Disaster Hopping: The Battle Over Our Attention And Funds

By Joy ter Welle (@JoyterWelleGH)

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An ebola outbreak that is far from controlled in Western Africa, the Islamic State, conflicts in Israel and Palestine, recent instability in Ukraine, civil war in South Sudan, military coups, war and rebellions in Central African Republic, and protests in Hong Kong. All of these emergencies are calling out for our attention in the midst of national politics, a global economic crisis, and the newest iPhone of course. Many of these emergencies affect you on the other side of the world. Speculations arise about whether the ebola virus could become airborne, and cause a pandemic. People from at least 81 countries are Islamic State fighters, an entire family from my hometown in the Netherlands died in the Ukraine airplane crash. Although there is already plenty to think about here, the situation was very different a few months or years ago. Different emergencies were ‘popular’ in traditional and social media. However, the intense hype doesn’t last long, and after a few months, we cease from spending any more time thinking about it: we, the public and the media, hop from one disaster to the other. But just because we stop thinking about an issue, it doesn’t mean that the issue itself dissolves into thin air.

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Haiti Earthquake

Haiti was all hot and happening after the earthquake in 2010 and the subsequent cholera outbreak. Now, Haiti is forgotten. In my search for the current situation in Haiti, I was astounded by the lack of information out there. It’s quite normal that no data is available about  the most recent years. I guess it’s not surprising that most of the data is from 2010/2011 or earlier. However, during an emergency, reports flood in about the terrible situation. A couple of years later, the situation is still bad, but it is discussed nowhere in traditional or social media. The internal displacement monitoring centre (IDMC) posted in 2013 about  the situation of internally displaced people (IDPs). IDPs are people that flee from their homes and migrate within their countries. According to IDMC, 70,000 people were displaced in 2012 alone, due to storm and flood disasters, especially Hurricane Sandy. Although the number of IDPs living in camps has fallen over 77 percent from July 2010 to October 2012, many of these people have been forcefully evicted from the camps, with no where else to go. The 357,000 IDPs still living in camps, live in shelters made out of ‘flimsy material, without doors, walls, or locks, built in the streets or anywhere with a few square feet available’. Although I do not exactly know the situation in Haiti at the moment, the situation described by IDMC in 2013 certainly shows that a disaster will go on whether we pay attention to it or not.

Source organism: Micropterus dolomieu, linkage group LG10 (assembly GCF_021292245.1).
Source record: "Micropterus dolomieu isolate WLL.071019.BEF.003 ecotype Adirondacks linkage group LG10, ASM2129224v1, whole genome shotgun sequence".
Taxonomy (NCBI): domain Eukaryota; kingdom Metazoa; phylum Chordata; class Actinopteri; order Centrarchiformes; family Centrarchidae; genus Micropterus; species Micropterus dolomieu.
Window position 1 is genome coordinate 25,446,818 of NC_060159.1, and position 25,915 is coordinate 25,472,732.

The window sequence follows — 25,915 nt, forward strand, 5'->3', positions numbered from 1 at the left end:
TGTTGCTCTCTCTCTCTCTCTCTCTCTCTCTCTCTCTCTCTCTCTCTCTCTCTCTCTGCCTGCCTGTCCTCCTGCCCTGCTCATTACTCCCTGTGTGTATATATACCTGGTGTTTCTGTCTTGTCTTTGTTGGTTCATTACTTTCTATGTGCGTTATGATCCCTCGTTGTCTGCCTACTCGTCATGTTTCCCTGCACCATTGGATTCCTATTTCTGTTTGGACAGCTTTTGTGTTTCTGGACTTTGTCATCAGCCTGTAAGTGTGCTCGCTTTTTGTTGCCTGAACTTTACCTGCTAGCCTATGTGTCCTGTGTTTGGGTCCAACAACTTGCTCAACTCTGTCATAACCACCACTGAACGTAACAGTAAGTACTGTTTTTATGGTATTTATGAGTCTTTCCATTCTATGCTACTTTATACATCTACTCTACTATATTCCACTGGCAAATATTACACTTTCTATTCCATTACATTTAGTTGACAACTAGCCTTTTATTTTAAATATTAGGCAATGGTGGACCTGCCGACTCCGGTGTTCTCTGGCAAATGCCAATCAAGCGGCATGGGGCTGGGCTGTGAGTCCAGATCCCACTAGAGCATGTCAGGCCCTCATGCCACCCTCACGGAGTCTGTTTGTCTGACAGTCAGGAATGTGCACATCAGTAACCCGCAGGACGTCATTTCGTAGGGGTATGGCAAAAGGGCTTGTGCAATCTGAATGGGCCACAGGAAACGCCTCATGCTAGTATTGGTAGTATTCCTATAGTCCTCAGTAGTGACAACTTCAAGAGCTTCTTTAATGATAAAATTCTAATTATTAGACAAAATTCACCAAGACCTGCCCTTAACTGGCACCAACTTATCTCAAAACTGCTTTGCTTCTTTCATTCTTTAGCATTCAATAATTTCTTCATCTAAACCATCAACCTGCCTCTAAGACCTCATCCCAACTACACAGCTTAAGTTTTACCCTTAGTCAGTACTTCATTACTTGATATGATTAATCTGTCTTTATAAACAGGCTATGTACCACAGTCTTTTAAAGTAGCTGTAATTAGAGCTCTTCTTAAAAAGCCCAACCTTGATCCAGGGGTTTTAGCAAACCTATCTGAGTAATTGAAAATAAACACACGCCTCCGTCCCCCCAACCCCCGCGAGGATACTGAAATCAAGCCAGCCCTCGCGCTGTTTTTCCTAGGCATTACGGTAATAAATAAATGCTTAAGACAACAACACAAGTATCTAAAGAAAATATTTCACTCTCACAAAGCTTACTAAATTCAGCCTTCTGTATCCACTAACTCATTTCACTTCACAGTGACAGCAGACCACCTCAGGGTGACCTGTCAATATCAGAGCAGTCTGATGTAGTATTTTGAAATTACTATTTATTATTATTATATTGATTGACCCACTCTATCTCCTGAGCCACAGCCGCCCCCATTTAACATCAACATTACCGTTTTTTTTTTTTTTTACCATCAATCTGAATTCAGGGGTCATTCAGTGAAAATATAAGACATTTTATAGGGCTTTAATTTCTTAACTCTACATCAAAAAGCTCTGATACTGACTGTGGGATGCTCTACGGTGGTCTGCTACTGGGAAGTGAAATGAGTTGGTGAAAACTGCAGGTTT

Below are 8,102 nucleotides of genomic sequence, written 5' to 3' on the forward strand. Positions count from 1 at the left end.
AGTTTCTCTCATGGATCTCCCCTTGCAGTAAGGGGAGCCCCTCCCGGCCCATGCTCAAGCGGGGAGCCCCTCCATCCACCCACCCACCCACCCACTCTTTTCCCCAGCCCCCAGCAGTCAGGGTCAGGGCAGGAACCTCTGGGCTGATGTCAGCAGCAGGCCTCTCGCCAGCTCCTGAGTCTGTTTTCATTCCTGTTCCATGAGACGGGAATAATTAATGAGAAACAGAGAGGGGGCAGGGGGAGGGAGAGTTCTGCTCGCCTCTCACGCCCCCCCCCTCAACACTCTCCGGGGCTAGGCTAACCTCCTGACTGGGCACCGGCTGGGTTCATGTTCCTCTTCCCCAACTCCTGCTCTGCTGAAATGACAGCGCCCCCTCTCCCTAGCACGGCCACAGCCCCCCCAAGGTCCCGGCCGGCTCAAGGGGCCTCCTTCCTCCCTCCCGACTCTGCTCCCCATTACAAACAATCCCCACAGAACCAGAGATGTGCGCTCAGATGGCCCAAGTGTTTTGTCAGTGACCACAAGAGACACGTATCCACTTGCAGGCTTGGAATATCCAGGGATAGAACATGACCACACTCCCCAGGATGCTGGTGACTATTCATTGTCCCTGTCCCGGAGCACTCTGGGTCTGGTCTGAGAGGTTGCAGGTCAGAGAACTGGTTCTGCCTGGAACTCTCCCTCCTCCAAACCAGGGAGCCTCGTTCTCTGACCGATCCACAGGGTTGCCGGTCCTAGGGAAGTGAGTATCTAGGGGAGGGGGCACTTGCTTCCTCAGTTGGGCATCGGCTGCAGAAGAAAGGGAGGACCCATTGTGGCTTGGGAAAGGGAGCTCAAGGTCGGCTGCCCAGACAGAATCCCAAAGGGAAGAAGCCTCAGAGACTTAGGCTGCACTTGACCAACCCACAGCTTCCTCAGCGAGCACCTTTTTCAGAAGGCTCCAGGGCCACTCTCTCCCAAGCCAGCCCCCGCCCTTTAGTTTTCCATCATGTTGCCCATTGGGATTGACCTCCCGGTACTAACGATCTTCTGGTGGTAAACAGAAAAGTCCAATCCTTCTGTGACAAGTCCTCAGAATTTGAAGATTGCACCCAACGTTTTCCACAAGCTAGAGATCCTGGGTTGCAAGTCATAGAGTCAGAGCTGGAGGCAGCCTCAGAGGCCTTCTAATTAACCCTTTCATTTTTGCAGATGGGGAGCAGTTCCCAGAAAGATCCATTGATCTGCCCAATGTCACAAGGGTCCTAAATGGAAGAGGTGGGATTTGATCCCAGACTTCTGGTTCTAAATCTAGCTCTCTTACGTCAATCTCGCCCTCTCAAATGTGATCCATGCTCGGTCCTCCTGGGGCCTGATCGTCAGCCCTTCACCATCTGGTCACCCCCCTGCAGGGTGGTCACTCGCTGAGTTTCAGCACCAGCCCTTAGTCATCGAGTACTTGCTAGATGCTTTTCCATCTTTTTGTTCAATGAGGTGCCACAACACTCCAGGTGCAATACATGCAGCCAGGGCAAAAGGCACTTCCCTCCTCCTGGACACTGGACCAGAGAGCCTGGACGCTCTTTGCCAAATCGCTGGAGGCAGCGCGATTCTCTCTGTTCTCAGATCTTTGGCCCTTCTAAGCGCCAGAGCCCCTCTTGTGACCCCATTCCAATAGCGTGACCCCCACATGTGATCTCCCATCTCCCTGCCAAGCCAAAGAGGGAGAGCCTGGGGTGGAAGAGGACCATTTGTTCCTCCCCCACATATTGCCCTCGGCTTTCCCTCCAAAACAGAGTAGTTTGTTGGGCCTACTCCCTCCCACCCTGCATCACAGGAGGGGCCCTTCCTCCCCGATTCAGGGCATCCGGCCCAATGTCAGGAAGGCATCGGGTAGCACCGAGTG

Displaced Haitians Set Up Encampment at Port-au-Prince Golf Course
Displaced Haitians Set Up Encampment at Port-au-Prince Golf Course

Another country that moved to the background rather quickly is the Philippines. The earthquake Bohol shook the province of Bohol in the Philippines the 15th of October in 2013. Not long after, on the 8th of November, typhoon Haiyan hit the Philippines. Although in two different regions, two disasters occurring so shortly after each other affected the emergency response. UNOCHA, United Nations Office for the Coordination of Humanitarian Affairs, estimated that 11 million people were affected due to the typhoon, with 90 percent of housing destroyed in some areas. Even with a large scale international relief response, restoring housing and livelihoods is a long term process, and is essential for resilience against future disasters.

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Typhoon Haiyan

So why do we move from one disaster to the other? Of course there are several reasons, and one of the most obvious seems to be that the most recent emergencies are the most urgent: more people are dying, and it has a higher potential of escalating. It seems that our time and money is better spent in such areas. But how do we know if that’s the case if we stop discussing the situation after just a few months or weeks? We need to track the development of the emergency response better, to see whether the actions we’re undertaking have the desired effect, and to determine when we can shift our focus to more pressing matters. Even then, we need to make sure that we often return to the topic to evaluate the situation. But most importantly, we need to open the discussion on the decision of where we can best direct our attention and money. What do you think? Should we keep on focusing on the most recent disasters, or is it worth while to concentrate on those that are now being forgotten? How can we accomplish this?

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